How Does a Fermenter Cooling Jacket Work?

It’s all about the yeast. Everything about the business of making alcohol always seems to point back to the yeast. After all, it is the yeast that is responsible for converting our starches into alcohol. Do you fancy venture capital investors seem to think that it is your money that is responsible for making things happen? No. It is the yeast that is in charge. And the better we appreciate their role in this business, the more alcohol they will make for us. Let’s just get that straight right out of the gate.

Ah, I do apologize, I am just reading from the list of demands that the yeast colony has provided me with. They can be temperamental, though they are usually easy to work with as long as their demands are met without resistance.

The Right Temperature: Among Yeast’s Top Demands

Each strain of yeast will have its own preferred working temperature to optimally produce the highest quality yield. For example, Saccharomyces cerevisiae (the most commonly known yeast strain) prefers a working temperature that ranges from 30° C (86° F) to 45° C (113° F). Any hotter or colder, and production rates can be inhibited. So, for the sake of maintaining optimal production times and yields, managing fermentation temperatures is key.

Notwithstanding external influences on fermentation temperatures (a.k.a. the weather), the yeast colony also produces its own heat as it consumes its diet of sugars. Quantities of beer up to about 1000L are likely safe from having to strictly manage fermentation temperatures. Anything larger, however, and the brewer/distiller risks a less than optimal yield, perhaps even provoking the yeast into producing off-putting flavors.

Fermenting in an unconditioned space can allow temperatures to drop so low during the winter months that the fermentation can stall or severely retard completion. On the other hand, allowing temps to spike during the warmer summer months can retard completion and impart off-flavors. This issue of temperature can mean that spirits produced during the winter months may very well have a completely different profile compared to spirits produced during the summer months. So, the obvious solution to help maintain uniform flavor profiles throughout the year is to keep fermentation temperatures as consistently as stable as possible.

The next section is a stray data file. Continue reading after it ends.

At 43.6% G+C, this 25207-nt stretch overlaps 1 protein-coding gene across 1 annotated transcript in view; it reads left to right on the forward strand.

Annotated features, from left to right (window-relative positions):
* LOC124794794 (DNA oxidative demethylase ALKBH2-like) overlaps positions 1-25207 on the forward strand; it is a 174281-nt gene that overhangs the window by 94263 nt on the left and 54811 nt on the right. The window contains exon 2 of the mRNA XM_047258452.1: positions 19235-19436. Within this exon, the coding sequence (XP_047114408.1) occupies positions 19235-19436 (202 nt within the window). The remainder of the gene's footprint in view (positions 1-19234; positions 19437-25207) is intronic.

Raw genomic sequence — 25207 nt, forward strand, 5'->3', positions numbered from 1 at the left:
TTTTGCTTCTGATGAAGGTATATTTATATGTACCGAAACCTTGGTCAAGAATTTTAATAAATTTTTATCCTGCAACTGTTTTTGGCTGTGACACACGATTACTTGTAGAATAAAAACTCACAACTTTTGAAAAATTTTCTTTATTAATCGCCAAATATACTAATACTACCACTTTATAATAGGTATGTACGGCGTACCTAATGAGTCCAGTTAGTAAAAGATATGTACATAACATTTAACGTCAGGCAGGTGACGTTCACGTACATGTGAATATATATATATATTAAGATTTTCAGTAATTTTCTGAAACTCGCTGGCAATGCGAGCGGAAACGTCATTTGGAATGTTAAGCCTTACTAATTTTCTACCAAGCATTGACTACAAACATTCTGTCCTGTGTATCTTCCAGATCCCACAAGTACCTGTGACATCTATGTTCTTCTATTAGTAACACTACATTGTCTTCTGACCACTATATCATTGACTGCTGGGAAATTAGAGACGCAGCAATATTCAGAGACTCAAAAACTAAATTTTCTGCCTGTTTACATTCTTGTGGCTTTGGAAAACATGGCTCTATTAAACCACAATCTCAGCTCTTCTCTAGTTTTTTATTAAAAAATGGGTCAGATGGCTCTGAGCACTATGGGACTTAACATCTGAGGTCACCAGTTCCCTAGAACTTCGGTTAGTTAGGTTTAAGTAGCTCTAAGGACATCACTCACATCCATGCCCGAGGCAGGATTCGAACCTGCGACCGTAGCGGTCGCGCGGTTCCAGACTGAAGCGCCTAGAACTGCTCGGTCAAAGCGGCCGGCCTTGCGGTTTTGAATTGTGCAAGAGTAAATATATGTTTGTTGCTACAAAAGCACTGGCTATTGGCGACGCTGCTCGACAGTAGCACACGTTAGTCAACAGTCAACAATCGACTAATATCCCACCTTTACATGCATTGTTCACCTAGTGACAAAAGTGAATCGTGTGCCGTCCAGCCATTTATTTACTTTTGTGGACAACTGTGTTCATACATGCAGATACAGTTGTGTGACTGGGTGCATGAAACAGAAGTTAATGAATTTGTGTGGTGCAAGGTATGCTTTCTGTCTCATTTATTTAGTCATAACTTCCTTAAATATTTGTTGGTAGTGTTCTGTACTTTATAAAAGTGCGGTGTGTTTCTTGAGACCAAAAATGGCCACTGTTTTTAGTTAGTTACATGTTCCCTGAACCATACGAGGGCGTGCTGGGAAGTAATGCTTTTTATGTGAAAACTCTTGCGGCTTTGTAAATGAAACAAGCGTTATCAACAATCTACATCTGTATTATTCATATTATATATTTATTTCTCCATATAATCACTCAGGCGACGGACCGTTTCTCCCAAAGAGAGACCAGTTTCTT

How do we do that you ask? Glad you asked. We’ll do that with a fermentation vessel that has a cooling/heating jacket.

A Cooling Jacket on a Fermenter

The fermentation cooling jacket is an additional skin that wraps around the primary vessel. Essentially, a cooling jacket on a fermenter acts like another tank that wraps around what will become the internal wall of the fermentation vessel. There are inlet ports and outlet ports that allow for a cooling medium to be circulated through the jacket. Typically, the flow rate of the cooling medium can be used to control the temperature of the fermentation. The jacket, simply put, is a heat exchanger that transfers heat between two fluids. One fluid being our cooling medium and the other being our fermenting beer or wine.

Could we use a large immersion coil to circulate our cooling medium? Yes, but the downside would be that we could have to increase the flow rates of our cooling medium or reduce the temperature of our cooling medium to be as efficient as the much-larger surface area that the cooling jacket provides. Additionally, cleaning the cooling coil could amount to an unnecessary addition of labor-hours needed to clean and sanitize our fermentation tank. As mentioned in previous blog posts, at the end of the year (or two or three), labor hours will almost without exception cost more than the actual equipment that is specifically designed to reduce the very same labor hours. Getting the right equipment for the job makes the workplace safer, more productive, and ultimately reduces operating costs of your distillery.

Some fermenters are designed for grain in solids fermentation and others are designed in the more traditional conical shape often seen in breweries. In both designs, having the cooling jacket will help to ensure that the fermentation finishes to completion, minimizes off-flavors associated with stressed yeast, and reduces labor hours needed to clean and sanitize the vessel.

Give us a call here at the office to help you work through your fermentation challenges and get your production goals pointed in the right direction.